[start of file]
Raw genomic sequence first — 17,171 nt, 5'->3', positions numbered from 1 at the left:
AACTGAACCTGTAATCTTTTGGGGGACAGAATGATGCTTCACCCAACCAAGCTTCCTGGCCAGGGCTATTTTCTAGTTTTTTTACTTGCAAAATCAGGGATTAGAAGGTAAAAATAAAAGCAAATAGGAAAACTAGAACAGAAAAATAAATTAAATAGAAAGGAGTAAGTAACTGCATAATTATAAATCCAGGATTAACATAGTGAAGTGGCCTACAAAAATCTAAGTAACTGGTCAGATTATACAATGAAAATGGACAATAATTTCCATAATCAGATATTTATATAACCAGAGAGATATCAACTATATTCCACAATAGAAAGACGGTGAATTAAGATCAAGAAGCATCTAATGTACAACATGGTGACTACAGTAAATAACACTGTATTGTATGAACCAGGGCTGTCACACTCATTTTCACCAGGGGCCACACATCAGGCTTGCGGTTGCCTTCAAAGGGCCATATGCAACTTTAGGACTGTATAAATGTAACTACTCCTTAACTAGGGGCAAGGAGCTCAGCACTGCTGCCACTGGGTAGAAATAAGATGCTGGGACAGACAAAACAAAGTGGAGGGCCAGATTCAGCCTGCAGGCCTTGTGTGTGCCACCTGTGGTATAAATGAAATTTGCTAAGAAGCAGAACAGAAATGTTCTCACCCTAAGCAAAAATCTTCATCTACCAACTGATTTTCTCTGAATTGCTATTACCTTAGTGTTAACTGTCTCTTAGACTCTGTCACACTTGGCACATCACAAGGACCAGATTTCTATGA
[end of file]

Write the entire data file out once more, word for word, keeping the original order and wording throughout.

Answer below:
Raw genomic sequence first — 17,171 nt, 5'->3', positions numbered from 1 at the left:
AACTGAACCTGTAATCTTTTGGGGGACAGAATGATGCTTCACCCAACCAAGCTTCCTGGCCAGGGCTATTTTCTAGTTTTTTTACTTGCAAAATCAGGGATTAGAAGGTAAAAATAAAAGCAAATAGGAAAACTAGAACAGAAAAATAAATTAAATAGAAAGGAGTAAGTAACTGCATAATTATAAATCCAGGATTAACATAGTGAAGTGGCCTACAAAAATCTAAGTAACTGGTCAGATTATACAATGAAAATGGACAATAATTTCCATAATCAGATATTTATATAACCAGAGAGATATCAACTATATTCCACAATAGAAAGACGGTGAATTAAGATCAAGAAGCATCTAATGTACAACATGGTGACTACAGTAAATAACACTGTATTGTATGAACCAGGGCTGTCACACTCATTTTCACCAGGGGCCACACATCAGGCTTGCGGTTGCCTTCAAAGGGCCATATGCAACTTTAGGACTGTATAAATGTAACTACTCCTTAACTAGGGGCAAGGAGCTCAGCACTGCTGCCACTGGGTAGAAATAAGATGCTGGGACAGACAAAACAAAGTGGAGGGCCAGATTCAGCCTGCAGGCCTTGTGTGTGCCACCTGTGGTATAAATGAAATTTGCTAAGAAGCAGAACAGAAATGTTCTCACCCTAAGCAAAAATCTTCATCTACCAACTGATTTTCTCTGAATTGCTATTACCTTAGTGTTAACTGTCTCTTAGACTCTGTCACACTTGGCACATCACAAGGACCAGATTTCTATGA